I know, it seems to run counter to all we’re hearing about the real estate market, but some people still do realize a gain when they sell.  Today I had a client whose property I have listed ask me about how he’ll be taxed on his gain.  Seems he inherited the property some time ago.  The basics, I told him, are as follows:

Your gain is calculated by taking your net proceeds from the sale and subtracting your adjusted basis.  What’s your adjusted basis?  Well, it’s your basis when you acquired the property, plus any improvements, less any depreciation or partial sales taken.  In other words, its what you bought the property for, plus improvements (that you can prove) minus anything you’ve taken away from the property.

Once you arrive at this figure you can calculate your taxable gain- if you’ve owned it for more than a year, you’ll be at the current long term capitol gain rate.  Otherwise it’s taxed as ordinary income.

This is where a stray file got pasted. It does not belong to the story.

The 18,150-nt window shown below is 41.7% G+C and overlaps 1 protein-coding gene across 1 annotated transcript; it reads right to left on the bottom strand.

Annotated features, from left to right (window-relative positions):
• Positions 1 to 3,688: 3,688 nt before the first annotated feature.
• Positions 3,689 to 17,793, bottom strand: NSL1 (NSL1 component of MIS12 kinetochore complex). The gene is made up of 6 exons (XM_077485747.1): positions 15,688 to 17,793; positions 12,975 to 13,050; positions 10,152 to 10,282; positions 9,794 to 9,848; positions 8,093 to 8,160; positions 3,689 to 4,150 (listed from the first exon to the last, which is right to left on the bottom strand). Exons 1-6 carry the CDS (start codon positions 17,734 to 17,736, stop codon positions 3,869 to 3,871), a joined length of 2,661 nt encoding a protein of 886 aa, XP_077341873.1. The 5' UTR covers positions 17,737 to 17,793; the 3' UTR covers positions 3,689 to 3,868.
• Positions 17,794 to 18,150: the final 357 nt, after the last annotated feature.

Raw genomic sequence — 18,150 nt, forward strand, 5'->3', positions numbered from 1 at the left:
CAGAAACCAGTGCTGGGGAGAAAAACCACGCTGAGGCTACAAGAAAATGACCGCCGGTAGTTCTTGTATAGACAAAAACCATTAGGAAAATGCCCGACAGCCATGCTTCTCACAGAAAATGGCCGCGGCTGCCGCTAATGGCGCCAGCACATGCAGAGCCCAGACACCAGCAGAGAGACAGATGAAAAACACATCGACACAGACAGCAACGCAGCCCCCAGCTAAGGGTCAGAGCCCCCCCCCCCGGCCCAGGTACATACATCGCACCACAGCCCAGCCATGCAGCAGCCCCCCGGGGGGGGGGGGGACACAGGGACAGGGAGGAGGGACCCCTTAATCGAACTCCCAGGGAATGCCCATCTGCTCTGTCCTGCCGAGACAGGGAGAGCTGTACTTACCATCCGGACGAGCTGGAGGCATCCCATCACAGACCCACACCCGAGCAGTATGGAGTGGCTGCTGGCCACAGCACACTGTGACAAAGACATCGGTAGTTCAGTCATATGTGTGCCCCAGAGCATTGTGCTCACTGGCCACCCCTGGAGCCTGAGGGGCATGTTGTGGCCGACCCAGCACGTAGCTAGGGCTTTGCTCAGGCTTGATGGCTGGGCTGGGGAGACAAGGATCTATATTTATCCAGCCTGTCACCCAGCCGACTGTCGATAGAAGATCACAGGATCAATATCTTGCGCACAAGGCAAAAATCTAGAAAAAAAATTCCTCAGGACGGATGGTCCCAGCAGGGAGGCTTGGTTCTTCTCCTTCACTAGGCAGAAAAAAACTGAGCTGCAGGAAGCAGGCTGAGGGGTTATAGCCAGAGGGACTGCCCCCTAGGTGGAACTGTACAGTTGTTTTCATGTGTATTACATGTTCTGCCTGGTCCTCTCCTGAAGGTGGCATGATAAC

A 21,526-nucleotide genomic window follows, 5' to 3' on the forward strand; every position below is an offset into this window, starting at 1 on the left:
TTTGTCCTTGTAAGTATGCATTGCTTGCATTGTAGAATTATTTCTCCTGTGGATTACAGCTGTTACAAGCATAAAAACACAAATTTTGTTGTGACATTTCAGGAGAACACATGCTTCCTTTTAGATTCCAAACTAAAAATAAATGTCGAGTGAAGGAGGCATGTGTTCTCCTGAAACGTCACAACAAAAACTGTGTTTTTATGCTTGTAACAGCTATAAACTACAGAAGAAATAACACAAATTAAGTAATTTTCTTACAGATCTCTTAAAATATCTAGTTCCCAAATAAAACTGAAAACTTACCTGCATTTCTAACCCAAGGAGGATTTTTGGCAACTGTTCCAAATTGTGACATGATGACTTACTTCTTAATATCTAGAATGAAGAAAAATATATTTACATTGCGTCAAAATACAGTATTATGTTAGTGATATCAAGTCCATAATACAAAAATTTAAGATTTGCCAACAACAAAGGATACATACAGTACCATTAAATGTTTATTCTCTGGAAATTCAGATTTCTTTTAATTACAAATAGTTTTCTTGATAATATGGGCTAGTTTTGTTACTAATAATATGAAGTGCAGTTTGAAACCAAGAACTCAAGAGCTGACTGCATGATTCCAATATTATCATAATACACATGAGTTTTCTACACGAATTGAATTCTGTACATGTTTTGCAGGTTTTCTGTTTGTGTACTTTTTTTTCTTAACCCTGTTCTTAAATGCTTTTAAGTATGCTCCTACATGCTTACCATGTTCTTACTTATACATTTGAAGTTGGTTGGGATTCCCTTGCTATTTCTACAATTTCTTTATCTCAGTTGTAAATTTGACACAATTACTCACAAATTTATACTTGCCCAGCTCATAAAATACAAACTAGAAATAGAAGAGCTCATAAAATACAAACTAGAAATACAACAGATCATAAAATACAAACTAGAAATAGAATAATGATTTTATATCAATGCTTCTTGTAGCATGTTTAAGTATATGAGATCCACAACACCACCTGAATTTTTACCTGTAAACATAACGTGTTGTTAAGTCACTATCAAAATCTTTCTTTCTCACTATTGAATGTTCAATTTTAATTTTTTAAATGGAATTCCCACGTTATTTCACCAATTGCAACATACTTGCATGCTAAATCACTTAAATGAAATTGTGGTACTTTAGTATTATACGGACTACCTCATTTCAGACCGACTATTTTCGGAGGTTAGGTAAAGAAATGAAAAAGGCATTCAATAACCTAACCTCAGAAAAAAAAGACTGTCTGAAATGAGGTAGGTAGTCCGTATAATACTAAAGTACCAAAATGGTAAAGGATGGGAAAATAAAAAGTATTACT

So smart sellers want to know how to avoid this tax… For your home, there’s an exemption that may apply.  For investment properties, you can’t avoid it, but you can defer it by way of a 1031 Tax Deferred Exchange.  In a 1031 you’re rolling your gain over into a new property, as opposed to putting it in your wallet.  This isn’t a casual transaction, and requires an intermediary and some planning.

Now for the disclaimer.  The US Government has a habit of changing the rules for this sort of stuff, so make sure you talk with your CPA or financial professional to make sure you’re using what’s available to your best advantage.

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